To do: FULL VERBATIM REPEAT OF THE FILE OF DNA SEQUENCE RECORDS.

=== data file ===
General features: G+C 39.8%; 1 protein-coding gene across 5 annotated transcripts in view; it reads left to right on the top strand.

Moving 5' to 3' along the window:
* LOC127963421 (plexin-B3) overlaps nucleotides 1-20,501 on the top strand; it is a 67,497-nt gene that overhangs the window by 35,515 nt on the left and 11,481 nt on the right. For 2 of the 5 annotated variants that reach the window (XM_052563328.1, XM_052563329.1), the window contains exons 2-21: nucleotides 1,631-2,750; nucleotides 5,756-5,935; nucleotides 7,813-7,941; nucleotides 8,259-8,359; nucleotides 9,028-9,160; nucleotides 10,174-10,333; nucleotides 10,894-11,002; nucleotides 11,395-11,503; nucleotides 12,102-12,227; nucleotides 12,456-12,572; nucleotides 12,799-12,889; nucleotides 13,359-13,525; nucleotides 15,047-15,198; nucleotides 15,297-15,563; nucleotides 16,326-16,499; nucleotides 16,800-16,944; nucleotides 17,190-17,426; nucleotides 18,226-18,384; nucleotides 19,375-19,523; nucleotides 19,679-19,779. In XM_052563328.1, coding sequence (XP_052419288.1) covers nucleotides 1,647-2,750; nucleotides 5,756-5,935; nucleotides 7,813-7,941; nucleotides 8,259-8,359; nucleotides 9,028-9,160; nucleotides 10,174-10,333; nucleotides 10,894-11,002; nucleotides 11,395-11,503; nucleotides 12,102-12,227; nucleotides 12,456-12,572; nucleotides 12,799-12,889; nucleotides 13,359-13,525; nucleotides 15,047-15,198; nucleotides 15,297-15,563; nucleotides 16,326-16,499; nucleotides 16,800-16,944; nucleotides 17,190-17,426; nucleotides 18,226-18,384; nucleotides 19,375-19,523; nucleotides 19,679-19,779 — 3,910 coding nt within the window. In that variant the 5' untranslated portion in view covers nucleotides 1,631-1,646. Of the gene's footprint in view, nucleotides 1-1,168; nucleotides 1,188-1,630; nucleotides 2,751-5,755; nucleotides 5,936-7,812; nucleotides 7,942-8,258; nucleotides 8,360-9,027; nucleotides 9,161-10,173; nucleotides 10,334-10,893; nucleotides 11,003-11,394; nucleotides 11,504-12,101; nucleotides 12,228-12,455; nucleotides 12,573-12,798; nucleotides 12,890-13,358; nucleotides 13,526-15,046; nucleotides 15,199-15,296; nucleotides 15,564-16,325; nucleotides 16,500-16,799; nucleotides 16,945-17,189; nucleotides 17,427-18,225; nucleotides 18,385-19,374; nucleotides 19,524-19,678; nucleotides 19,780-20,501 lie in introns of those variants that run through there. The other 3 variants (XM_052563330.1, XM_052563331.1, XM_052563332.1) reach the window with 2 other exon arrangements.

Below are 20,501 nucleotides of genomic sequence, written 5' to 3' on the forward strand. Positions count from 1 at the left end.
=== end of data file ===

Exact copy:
General features: G+C 39.8%; 1 protein-coding gene across 5 annotated transcripts in view; it reads left to right on the top strand.

Moving 5' to 3' along the window:
* LOC127963421 (plexin-B3) overlaps nucleotides 1-20,501 on the top strand; it is a 67,497-nt gene that overhangs the window by 35,515 nt on the left and 11,481 nt on the right. For 2 of the 5 annotated variants that reach the window (XM_052563328.1, XM_052563329.1), the window contains exons 2-21: nucleotides 1,631-2,750; nucleotides 5,756-5,935; nucleotides 7,813-7,941; nucleotides 8,259-8,359; nucleotides 9,028-9,160; nucleotides 10,174-10,333; nucleotides 10,894-11,002; nucleotides 11,395-11,503; nucleotides 12,102-12,227; nucleotides 12,456-12,572; nucleotides 12,799-12,889; nucleotides 13,359-13,525; nucleotides 15,047-15,198; nucleotides 15,297-15,563; nucleotides 16,326-16,499; nucleotides 16,800-16,944; nucleotides 17,190-17,426; nucleotides 18,226-18,384; nucleotides 19,375-19,523; nucleotides 19,679-19,779. In XM_052563328.1, coding sequence (XP_052419288.1) covers nucleotides 1,647-2,750; nucleotides 5,756-5,935; nucleotides 7,813-7,941; nucleotides 8,259-8,359; nucleotides 9,028-9,160; nucleotides 10,174-10,333; nucleotides 10,894-11,002; nucleotides 11,395-11,503; nucleotides 12,102-12,227; nucleotides 12,456-12,572; nucleotides 12,799-12,889; nucleotides 13,359-13,525; nucleotides 15,047-15,198; nucleotides 15,297-15,563; nucleotides 16,326-16,499; nucleotides 16,800-16,944; nucleotides 17,190-17,426; nucleotides 18,226-18,384; nucleotides 19,375-19,523; nucleotides 19,679-19,779 — 3,910 coding nt within the window. In that variant the 5' untranslated portion in view covers nucleotides 1,631-1,646. Of the gene's footprint in view, nucleotides 1-1,168; nucleotides 1,188-1,630; nucleotides 2,751-5,755; nucleotides 5,936-7,812; nucleotides 7,942-8,258; nucleotides 8,360-9,027; nucleotides 9,161-10,173; nucleotides 10,334-10,893; nucleotides 11,003-11,394; nucleotides 11,504-12,101; nucleotides 12,228-12,455; nucleotides 12,573-12,798; nucleotides 12,890-13,358; nucleotides 13,526-15,046; nucleotides 15,199-15,296; nucleotides 15,564-16,325; nucleotides 16,500-16,799; nucleotides 16,945-17,189; nucleotides 17,427-18,225; nucleotides 18,385-19,374; nucleotides 19,524-19,678; nucleotides 19,780-20,501 lie in introns of those variants that run through there. The other 3 variants (XM_052563330.1, XM_052563331.1, XM_052563332.1) reach the window with 2 other exon arrangements.

Below are 20,501 nucleotides of genomic sequence, written 5' to 3' on the forward strand. Positions count from 1 at the left end.